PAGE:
Stuart Senior Looks Beyond School, College; Her “Bombs to Books” Helps Syrian Children
BOMBS TO BOOKS: Rachel Asir, a senior at Stuart Country Day School, has created a foundation and launched a project to bring books and literacy to Syrian children in refugee camps in Jordan and Turkey.
This time of year is fraught with pressure for college-bound high school seniors, and Stuart Country Day School’s Rachel Asir is even busier than most. In addition to her daunting course load, she spends the hours of her week in rehearsals as a concert pianist, cellist, and Indian Classical dancer; responsibilities as president of the Stuart High School student body; practices and games on the varsity field hockey team and as captain of the South Jersey Devils Girls Rugby team — not to mention SAT and ACT tests, college visits, essays, and applications.
Transcending all these demands of her daily schedule, however, is Ms. Asir’s commitment to the mission of Bombs to Books, a global movement she and her brother Matthew launched last spring to bring books and literacy to children caught in the civil war in Syria.
Recalling the shock last fall when first seeing news reports and pictures of Syrian refugees, “I was horrified to learn that the majority of Syrian refugees were children,” Ms. Asir said. “These children have lost everything. Bombings and the civil war in Syria have not only destroyed their homes and communities, but also decimated schools and colleges.”
Having already created their own foundation to support education of underprivileged youth in America, Ms. Asir and her brother, who is currently on a gap year before starting freshman year at the University of Chicago next fall, decided to go a step further to address the needs for education and literacy for the children in Syrian refugee camps in Jordan and Turkey.
The 17-year-old young woman, who lives with her parents and brother in Princeton, emphasized the urgency of the situation. “Innocent young children caught in the Syrian war and the Syrian refugee crisis pose a clear and present danger,” she noted. “Deprivation and lack of education leads to radicalization. This is the goal of ISIS. These young children are confused, scared, insecure, and homeless and the older children are forced to grow up too fast to take care of their families in these desperate circumstances.”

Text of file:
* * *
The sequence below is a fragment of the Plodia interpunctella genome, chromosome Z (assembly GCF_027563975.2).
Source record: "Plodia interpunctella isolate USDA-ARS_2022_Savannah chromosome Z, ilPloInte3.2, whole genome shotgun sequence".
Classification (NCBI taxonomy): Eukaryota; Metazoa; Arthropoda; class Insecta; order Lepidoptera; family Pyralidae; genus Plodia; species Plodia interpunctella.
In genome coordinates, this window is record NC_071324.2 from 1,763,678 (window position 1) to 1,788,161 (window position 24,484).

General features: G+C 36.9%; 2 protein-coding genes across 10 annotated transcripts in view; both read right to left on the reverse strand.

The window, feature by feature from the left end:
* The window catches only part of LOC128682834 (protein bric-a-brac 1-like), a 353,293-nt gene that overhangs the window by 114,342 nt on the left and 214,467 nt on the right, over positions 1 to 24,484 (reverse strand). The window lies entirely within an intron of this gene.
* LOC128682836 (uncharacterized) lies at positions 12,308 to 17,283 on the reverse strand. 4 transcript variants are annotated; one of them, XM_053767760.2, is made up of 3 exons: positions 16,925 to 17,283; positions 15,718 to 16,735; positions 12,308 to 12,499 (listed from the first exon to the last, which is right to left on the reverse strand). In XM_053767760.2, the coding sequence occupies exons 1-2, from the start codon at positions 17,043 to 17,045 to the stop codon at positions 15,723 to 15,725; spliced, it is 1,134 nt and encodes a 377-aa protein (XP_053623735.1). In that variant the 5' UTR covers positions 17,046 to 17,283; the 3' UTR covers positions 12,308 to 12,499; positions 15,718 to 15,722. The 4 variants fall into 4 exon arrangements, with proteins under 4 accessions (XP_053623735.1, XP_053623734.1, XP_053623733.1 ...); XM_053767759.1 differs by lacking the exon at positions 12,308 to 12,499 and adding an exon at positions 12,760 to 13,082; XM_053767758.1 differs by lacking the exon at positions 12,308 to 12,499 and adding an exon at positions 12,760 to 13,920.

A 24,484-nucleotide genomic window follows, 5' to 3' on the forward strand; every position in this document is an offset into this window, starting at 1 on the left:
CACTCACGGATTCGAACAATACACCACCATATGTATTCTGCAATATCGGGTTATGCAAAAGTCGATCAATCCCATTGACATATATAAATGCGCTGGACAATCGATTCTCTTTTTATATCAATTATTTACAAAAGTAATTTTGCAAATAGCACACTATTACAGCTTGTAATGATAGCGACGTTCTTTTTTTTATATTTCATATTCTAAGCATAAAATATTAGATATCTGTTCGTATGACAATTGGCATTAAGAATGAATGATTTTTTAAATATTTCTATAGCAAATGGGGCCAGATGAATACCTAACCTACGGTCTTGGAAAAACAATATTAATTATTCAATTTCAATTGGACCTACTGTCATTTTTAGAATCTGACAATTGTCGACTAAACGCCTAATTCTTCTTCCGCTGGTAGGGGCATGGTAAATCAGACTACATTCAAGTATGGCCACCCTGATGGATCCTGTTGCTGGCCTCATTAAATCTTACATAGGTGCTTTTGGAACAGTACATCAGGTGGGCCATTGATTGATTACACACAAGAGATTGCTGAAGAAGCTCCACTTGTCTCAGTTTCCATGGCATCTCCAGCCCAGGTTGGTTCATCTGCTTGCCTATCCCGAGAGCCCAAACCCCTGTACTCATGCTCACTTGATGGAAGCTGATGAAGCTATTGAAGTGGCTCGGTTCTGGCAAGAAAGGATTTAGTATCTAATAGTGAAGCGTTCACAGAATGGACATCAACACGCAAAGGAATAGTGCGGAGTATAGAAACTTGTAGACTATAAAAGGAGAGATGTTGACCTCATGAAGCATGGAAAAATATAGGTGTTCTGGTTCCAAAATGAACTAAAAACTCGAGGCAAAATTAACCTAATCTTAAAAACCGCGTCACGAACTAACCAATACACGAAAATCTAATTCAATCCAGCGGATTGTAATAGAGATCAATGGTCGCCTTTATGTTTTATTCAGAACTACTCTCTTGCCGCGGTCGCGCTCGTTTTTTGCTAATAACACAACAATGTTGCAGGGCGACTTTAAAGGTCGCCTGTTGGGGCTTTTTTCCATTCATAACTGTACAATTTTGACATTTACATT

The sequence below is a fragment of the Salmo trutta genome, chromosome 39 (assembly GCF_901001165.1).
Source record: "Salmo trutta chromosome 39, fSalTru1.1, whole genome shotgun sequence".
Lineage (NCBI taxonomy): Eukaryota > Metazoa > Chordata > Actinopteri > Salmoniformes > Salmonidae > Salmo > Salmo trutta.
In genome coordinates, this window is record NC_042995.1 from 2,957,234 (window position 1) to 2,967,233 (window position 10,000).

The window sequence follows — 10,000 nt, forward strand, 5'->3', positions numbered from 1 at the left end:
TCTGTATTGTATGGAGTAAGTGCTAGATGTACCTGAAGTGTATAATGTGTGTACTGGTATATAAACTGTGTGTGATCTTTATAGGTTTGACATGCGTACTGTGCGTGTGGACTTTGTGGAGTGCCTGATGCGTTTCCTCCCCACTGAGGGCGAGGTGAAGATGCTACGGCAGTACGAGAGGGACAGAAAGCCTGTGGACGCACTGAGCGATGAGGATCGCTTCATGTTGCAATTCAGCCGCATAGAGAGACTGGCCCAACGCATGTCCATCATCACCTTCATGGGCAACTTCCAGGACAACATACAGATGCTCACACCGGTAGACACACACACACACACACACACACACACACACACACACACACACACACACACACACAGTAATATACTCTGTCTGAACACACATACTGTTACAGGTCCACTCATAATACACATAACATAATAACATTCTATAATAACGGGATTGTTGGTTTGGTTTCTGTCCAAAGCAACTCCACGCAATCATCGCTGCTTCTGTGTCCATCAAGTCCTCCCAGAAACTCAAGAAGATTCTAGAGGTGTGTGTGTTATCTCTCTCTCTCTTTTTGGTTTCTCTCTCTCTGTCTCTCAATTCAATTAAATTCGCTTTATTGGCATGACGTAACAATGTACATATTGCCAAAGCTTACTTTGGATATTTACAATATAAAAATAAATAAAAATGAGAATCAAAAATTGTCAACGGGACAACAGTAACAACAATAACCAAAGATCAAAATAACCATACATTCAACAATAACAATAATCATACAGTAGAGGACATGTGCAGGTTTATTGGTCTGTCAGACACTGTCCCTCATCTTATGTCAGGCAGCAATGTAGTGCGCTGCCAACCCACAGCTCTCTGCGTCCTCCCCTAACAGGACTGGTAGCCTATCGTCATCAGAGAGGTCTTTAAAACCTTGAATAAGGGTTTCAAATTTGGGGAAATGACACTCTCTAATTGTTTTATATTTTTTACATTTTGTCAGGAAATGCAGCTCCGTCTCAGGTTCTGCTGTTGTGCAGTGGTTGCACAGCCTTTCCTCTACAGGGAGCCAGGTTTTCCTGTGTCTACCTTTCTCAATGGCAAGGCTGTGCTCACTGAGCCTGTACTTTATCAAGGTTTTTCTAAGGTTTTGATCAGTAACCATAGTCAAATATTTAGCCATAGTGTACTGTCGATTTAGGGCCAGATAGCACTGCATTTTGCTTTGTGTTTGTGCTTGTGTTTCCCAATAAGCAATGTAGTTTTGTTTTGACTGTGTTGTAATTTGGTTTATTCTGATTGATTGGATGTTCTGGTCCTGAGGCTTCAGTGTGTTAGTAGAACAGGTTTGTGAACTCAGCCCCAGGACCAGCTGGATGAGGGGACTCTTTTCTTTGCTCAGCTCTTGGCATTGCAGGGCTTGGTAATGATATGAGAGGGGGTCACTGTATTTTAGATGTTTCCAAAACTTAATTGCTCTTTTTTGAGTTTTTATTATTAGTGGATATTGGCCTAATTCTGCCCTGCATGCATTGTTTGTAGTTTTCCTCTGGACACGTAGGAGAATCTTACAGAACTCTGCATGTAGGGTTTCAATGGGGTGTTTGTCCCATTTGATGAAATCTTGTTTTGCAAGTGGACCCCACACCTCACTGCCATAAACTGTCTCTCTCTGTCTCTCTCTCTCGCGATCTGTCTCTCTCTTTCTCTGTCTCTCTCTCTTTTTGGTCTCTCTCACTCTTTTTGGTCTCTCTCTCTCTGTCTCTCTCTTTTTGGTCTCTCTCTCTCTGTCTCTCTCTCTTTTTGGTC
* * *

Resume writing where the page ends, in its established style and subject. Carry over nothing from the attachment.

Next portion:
The plight of teenage girls in the camps in particular struck Ms. Asir, whose Matthew and Rachel Asir Foundation (MRA), in conjunction with a HOPE 2012 project, had raised money for HiTops of Princeton. “I have been moved by the experiences of teenage girls becoming pregnant in the U.S. and the economical, social, and financial implications for them and their families,” she said. “I was disturbed to learn that many Syrian refugee girls are forced into child marriages since they do not have access to education and their parents do not have the ability to take care of them.”
Among the goals of the Bombs to Books movement is to collect books and other reading materials, in order to help children cope with trauma and to nurture their healthy development. To that end, Ms. Asir and her brother last spring created a website and reached out to several local libraries and educational book publishers for books targeted towards children and young adults. They have also contacted airlines that fly to Turkey and Jordan for help in shipping the books.
“The response from local libraries has been phenomenal,” Ms. Asir said, ”and our goal is to raise about $200,000 worth of books. We still need volunteers to collect, sort, and package.” At Stuart, Ms. Asir has placed large totes for book donations in certain areas of the school so girls can donate used reading books and “gadgets like leap frog to help with reading and spelling.”
The next step for Ms. Asir, after she completes her college applications, is to sort and package the books and, after submitting those applications, to travel with her brother to two of the biggest refugee camps in Jordan and Turkey. She is looking forward to distributing the books, and ”we are trying to work with aid organizations serving the refugee community to see if I could teach small groups to read, write, and learn English and basic math.”
Hoping to see Bombs to Books continue to grow, Ms. Asir expressed her desire to eventually include refugee camps in other countries around the world ”and show the positive value that books are better than bombs to bring about peace and reconciliation.”
In adhering to the motto of their foundation’s commitment to “making the world a better place through literacy,” Ms. Asir and her brother, in collaboration with the HOPE movement, have raised about $60,000 over the past seven years to support educational programs for America’s disadvantaged youth, including: a 2010 computer literacy and urban storyteller program in Camden; a 2011 pediatric epilepsy program for the Children’s Hospital of Philadelphia; a 2012 adolescent pregnancy prevention program for HiTops; a 2013 juvenile justice project with the American Friends Service Committee; a 2014 project with the National Center for Missing and Exploited Children; a 2015 program to support the transition of returning troops back into their communities with the Student Veterans of America; and, last June, a program supporting Music Corps at Walter Reed Hospital in Washington, D.C., using “adaptive music” to help rehabilitate severely wounded soldiers and service members returning from Iraq and Afghanistan.
Ms. Asir, who described working 5-10 hours each week on her Bombs to Books project, looks forward to a career in law and public service. She said she plans to major in political science or government in college before attending law school.
“The Bombs to Books movement and the work of my foundation will be a part of my future in whatever career I pursue,” she said. “I just hope that I will have the time to do whatever I want to do to build this movement.”